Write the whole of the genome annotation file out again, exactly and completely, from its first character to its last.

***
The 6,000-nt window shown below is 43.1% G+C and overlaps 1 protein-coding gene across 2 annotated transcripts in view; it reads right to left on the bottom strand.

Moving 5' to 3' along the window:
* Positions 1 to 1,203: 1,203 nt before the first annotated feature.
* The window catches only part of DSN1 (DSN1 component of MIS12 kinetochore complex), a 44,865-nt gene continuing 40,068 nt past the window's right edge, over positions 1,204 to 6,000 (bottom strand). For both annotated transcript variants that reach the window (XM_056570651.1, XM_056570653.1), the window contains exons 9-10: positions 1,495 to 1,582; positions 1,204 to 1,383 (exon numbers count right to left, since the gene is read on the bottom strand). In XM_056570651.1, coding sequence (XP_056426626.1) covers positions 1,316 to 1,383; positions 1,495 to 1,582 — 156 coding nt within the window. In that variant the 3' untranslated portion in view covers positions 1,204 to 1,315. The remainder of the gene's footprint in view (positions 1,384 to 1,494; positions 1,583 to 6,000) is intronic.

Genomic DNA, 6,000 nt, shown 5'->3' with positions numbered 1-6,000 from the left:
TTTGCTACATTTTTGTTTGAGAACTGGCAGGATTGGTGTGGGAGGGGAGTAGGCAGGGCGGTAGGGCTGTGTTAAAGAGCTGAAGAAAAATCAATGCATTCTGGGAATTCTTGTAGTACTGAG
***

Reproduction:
The 6,000-nt window shown below is 43.1% G+C and overlaps 1 protein-coding gene across 2 annotated transcripts in view; it reads right to left on the bottom strand.

Moving 5' to 3' along the window:
* Positions 1 to 1,203: 1,203 nt before the first annotated feature.
* The window catches only part of DSN1 (DSN1 component of MIS12 kinetochore complex), a 44,865-nt gene continuing 40,068 nt past the window's right edge, over positions 1,204 to 6,000 (bottom strand). For both annotated transcript variants that reach the window (XM_056570651.1, XM_056570653.1), the window contains exons 9-10: positions 1,495 to 1,582; positions 1,204 to 1,383 (exon numbers count right to left, since the gene is read on the bottom strand). In XM_056570651.1, coding sequence (XP_056426626.1) covers positions 1,316 to 1,383; positions 1,495 to 1,582 — 156 coding nt within the window. In that variant the 3' untranslated portion in view covers positions 1,204 to 1,315. The remainder of the gene's footprint in view (positions 1,384 to 1,494; positions 1,583 to 6,000) is intronic.

Genomic DNA, 6,000 nt, shown 5'->3' with positions numbered 1-6,000 from the left:
TTTGCTACATTTTTGTTTGAGAACTGGCAGGATTGGTGTGGGAGGGGAGTAGGCAGGGCGGTAGGGCTGTGTTAAAGAGCTGAAGAAAAATCAATGCATTCTGGGAATTCTTGTAGTACTGAG